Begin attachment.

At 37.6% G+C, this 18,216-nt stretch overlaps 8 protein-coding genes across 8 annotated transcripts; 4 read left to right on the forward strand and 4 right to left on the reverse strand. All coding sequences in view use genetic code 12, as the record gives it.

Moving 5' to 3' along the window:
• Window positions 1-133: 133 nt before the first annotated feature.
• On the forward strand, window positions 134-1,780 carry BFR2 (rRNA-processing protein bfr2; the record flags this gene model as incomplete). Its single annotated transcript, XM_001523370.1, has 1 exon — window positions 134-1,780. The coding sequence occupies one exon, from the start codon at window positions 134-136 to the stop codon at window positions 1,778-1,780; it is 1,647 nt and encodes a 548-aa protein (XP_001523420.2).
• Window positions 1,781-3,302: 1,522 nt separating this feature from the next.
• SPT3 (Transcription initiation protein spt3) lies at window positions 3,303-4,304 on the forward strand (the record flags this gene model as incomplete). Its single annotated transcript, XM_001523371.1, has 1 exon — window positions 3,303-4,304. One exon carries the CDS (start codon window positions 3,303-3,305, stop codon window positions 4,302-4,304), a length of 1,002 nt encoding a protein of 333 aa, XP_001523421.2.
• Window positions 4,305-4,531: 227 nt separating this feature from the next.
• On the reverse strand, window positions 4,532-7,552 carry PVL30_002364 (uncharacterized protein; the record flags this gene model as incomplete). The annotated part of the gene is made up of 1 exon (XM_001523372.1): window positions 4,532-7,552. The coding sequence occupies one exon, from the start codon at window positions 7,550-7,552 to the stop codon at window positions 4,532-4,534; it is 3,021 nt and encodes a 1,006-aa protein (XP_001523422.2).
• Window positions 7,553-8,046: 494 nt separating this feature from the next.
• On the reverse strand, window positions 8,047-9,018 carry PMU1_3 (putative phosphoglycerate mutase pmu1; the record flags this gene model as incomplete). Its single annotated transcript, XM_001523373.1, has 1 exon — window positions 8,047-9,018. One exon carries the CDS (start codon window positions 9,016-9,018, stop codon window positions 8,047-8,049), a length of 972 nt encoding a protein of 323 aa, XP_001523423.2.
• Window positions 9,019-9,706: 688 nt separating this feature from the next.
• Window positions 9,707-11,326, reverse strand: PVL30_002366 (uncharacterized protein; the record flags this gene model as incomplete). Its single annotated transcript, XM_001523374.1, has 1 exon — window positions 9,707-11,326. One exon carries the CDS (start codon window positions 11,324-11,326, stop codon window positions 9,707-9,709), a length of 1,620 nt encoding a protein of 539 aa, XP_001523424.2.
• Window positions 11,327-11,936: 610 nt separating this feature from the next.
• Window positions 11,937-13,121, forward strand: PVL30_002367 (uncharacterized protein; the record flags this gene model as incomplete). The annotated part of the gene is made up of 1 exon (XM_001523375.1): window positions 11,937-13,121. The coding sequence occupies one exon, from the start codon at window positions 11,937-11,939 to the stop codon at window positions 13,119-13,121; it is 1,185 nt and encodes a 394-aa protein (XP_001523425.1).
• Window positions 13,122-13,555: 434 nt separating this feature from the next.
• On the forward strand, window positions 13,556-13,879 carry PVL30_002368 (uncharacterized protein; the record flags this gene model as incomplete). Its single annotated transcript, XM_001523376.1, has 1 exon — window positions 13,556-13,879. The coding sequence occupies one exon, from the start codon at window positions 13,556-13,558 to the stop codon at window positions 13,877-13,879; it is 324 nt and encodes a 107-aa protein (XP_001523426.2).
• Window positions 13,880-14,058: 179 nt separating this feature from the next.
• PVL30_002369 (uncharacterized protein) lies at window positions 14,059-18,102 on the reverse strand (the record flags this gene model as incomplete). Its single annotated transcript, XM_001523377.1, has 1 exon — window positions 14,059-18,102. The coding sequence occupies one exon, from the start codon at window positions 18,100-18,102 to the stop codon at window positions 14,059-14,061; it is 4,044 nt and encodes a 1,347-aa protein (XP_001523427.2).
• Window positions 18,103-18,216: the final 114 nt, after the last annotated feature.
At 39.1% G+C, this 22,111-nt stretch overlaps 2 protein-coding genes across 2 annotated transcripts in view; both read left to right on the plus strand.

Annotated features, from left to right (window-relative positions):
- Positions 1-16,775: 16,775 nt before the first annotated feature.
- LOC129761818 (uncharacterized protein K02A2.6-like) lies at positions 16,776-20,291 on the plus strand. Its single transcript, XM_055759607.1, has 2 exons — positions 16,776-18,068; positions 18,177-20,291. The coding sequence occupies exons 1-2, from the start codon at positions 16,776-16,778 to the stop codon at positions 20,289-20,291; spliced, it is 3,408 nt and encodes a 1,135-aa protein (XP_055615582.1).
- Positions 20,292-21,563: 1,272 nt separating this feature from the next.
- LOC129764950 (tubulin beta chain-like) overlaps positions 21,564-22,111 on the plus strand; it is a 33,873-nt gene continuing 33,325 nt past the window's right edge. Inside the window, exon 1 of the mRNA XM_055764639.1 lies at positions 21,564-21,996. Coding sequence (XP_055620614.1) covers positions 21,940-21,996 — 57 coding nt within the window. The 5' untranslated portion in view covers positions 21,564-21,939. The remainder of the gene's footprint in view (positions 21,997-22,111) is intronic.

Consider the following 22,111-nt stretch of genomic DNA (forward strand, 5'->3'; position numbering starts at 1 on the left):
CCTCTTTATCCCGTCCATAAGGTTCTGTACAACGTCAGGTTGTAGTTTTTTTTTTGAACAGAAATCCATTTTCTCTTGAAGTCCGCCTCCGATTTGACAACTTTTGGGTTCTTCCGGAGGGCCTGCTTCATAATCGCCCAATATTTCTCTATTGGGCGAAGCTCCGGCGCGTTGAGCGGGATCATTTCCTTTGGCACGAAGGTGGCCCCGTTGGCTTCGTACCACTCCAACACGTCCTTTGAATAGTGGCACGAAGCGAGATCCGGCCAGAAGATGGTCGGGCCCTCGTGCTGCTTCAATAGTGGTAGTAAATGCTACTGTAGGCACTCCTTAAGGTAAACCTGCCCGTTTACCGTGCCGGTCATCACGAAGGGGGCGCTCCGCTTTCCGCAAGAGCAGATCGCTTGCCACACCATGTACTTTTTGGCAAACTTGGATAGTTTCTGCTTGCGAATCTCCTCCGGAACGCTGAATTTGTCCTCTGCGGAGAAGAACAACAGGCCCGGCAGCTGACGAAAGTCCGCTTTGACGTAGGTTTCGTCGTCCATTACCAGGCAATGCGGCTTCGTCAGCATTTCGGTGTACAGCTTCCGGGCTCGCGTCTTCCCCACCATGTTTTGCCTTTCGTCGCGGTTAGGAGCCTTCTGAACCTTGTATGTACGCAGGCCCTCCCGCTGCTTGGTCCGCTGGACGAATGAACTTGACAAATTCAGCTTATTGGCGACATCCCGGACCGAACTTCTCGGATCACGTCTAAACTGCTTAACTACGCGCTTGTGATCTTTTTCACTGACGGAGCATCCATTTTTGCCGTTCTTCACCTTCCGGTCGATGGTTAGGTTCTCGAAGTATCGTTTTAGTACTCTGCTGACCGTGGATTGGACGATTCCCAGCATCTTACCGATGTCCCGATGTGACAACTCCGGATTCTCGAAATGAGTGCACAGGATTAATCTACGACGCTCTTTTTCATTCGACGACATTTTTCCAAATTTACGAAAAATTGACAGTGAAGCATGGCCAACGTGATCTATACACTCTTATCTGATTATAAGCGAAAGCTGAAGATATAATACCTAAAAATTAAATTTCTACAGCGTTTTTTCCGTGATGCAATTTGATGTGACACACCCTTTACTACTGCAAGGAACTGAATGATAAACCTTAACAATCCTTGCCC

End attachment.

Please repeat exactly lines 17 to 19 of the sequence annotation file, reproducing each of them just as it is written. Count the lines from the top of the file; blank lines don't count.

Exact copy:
• Window positions 13,880-14,058: 179 nt separating this feature from the next.
• PVL30_002369 (uncharacterized protein) lies at window positions 14,059-18,102 on the reverse strand (the record flags this gene model as incomplete). Its single annotated transcript, XM_001523377.1, has 1 exon — window positions 14,059-18,102. The coding sequence occupies one exon, from the start codon at window positions 18,100-18,102 to the stop codon at window positions 14,059-14,061; it is 4,044 nt and encodes a 1,347-aa protein (XP_001523427.2).
• Window positions 18,103-18,216: the final 114 nt, after the last annotated feature.